Posted on 11th April 2016 by Christabelle Harris
Unfortunately, due to the current economic environment and the large number of businesses now facing liquidation, our office is seeing increased cases of liquidators contacting our clients in relation to the receipt of ‘preferential payments’ .
Preferential payments involve transactions that favour one creditor at the expense of other creditors whilst the company making the payment is insolvent. The main pool of creditors that are affected by preferential payments are unsecured creditors. If you are an unsecured creditor and receive a payment from a company ahead of other creditors during a time that company was trading insolvent, the liquidators can demand the repayment of funds received.
For the liquidator to claim a preferential payment that has been made to your business, they must be able to prove the following:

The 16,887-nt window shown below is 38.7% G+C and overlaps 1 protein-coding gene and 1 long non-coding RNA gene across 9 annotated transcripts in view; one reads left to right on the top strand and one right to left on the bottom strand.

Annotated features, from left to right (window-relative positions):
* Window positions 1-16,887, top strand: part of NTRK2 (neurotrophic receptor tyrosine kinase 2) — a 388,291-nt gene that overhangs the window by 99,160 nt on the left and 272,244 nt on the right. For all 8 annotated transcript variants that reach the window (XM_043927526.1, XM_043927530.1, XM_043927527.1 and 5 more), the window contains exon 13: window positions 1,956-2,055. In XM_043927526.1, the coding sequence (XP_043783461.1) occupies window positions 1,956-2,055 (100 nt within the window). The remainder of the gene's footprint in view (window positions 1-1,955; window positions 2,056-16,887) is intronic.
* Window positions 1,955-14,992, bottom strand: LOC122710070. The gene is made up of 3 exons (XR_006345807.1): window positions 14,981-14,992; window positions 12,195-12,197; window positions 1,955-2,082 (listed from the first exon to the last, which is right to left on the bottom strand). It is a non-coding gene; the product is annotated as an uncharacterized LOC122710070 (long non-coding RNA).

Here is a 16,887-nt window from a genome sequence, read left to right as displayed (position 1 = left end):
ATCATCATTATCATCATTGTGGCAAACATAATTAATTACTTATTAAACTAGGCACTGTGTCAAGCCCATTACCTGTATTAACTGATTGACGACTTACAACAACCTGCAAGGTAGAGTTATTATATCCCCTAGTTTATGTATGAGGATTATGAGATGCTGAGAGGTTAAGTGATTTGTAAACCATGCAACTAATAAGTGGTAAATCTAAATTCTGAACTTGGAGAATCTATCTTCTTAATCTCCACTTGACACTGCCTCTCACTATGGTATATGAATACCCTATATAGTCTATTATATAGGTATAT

- A transaction was entered between your business and the company during a time of insolvency;
- The transaction occurred during the statutory period (generally six months for non-related parties) before liquidation commenced;
- The transaction gives you an unfair advantage over other unsecured creditors and;
- You suspected, or had reason to suspect, the company was insolvent (i.e. extending trade terms or payment arrangements being offered).
The best way to avoid an unfair preference claim is to take out security where possible, demand Cash on Delivery (COD) or up-front payments. Unfortunately this isn’t always possible when doing business especially in the current environment of restricted cash flow.
If you are sent a preferential payment claim from a liquidator, please contact our office to discuss the options available.